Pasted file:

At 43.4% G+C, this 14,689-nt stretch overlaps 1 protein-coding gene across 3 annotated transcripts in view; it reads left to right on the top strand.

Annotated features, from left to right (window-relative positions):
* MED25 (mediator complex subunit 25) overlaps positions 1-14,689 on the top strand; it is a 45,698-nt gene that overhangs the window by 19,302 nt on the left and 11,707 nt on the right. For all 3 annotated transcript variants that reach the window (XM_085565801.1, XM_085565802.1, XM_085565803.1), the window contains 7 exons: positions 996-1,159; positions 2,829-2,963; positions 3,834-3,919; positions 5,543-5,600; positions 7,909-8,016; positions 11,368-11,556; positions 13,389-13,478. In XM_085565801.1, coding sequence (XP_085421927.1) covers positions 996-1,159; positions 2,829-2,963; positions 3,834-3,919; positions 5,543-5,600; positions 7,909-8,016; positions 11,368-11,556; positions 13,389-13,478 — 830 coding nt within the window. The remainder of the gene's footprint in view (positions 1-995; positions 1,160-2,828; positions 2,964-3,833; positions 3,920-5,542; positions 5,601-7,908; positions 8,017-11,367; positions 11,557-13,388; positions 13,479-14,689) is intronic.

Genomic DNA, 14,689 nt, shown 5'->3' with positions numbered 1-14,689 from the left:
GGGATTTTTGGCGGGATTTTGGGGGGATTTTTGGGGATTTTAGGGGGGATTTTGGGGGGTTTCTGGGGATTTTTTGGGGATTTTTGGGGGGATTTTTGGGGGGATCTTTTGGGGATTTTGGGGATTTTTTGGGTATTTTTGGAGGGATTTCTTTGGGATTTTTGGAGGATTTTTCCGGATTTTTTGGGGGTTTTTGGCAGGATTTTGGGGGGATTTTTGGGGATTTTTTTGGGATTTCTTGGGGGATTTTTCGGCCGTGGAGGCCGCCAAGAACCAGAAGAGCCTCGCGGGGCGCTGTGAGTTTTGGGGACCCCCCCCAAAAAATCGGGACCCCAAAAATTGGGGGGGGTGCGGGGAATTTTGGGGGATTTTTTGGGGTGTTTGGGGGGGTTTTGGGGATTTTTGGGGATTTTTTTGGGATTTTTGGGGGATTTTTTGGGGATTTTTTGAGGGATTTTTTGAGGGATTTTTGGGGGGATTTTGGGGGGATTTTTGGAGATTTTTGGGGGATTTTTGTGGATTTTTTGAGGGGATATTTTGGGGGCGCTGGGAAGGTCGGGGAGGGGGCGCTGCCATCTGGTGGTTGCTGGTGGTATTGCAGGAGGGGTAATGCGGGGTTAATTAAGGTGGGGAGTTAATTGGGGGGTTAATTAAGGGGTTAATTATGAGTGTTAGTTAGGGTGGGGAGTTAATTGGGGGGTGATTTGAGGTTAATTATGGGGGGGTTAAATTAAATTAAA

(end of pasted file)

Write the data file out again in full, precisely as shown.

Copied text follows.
At 43.4% G+C, this 14,689-nt stretch overlaps 1 protein-coding gene across 3 annotated transcripts in view; it reads left to right on the top strand.

Annotated features, from left to right (window-relative positions):
* MED25 (mediator complex subunit 25) overlaps positions 1-14,689 on the top strand; it is a 45,698-nt gene that overhangs the window by 19,302 nt on the left and 11,707 nt on the right. For all 3 annotated transcript variants that reach the window (XM_085565801.1, XM_085565802.1, XM_085565803.1), the window contains 7 exons: positions 996-1,159; positions 2,829-2,963; positions 3,834-3,919; positions 5,543-5,600; positions 7,909-8,016; positions 11,368-11,556; positions 13,389-13,478. In XM_085565801.1, coding sequence (XP_085421927.1) covers positions 996-1,159; positions 2,829-2,963; positions 3,834-3,919; positions 5,543-5,600; positions 7,909-8,016; positions 11,368-11,556; positions 13,389-13,478 — 830 coding nt within the window. The remainder of the gene's footprint in view (positions 1-995; positions 1,160-2,828; positions 2,964-3,833; positions 3,920-5,542; positions 5,601-7,908; positions 8,017-11,367; positions 11,557-13,388; positions 13,479-14,689) is intronic.

Genomic DNA, 14,689 nt, shown 5'->3' with positions numbered 1-14,689 from the left:
GGGATTTTTGGCGGGATTTTGGGGGGATTTTTGGGGATTTTAGGGGGGATTTTGGGGGGTTTCTGGGGATTTTTTGGGGATTTTTGGGGGGATTTTTGGGGGGATCTTTTGGGGATTTTGGGGATTTTTTGGGTATTTTTGGAGGGATTTCTTTGGGATTTTTGGAGGATTTTTCCGGATTTTTTGGGGGTTTTTGGCAGGATTTTGGGGGGATTTTTGGGGATTTTTTTGGGATTTCTTGGGGGATTTTTCGGCCGTGGAGGCCGCCAAGAACCAGAAGAGCCTCGCGGGGCGCTGTGAGTTTTGGGGACCCCCCCCAAAAAATCGGGACCCCAAAAATTGGGGGGGGTGCGGGGAATTTTGGGGGATTTTTTGGGGTGTTTGGGGGGGTTTTGGGGATTTTTGGGGATTTTTTTGGGATTTTTGGGGGATTTTTTGGGGATTTTTTGAGGGATTTTTTGAGGGATTTTTGGGGGGATTTTGGGGGGATTTTTGGAGATTTTTGGGGGATTTTTGTGGATTTTTTGAGGGGATATTTTGGGGGCGCTGGGAAGGTCGGGGAGGGGGCGCTGCCATCTGGTGGTTGCTGGTGGTATTGCAGGAGGGGTAATGCGGGGTTAATTAAGGTGGGGAGTTAATTGGGGGGTTAATTAAGGGGTTAATTATGAGTGTTAGTTAGGGTGGGGAGTTAATTGGGGGGTGATTTGAGGTTAATTATGGGGGGGTTAAATTAAATTAAA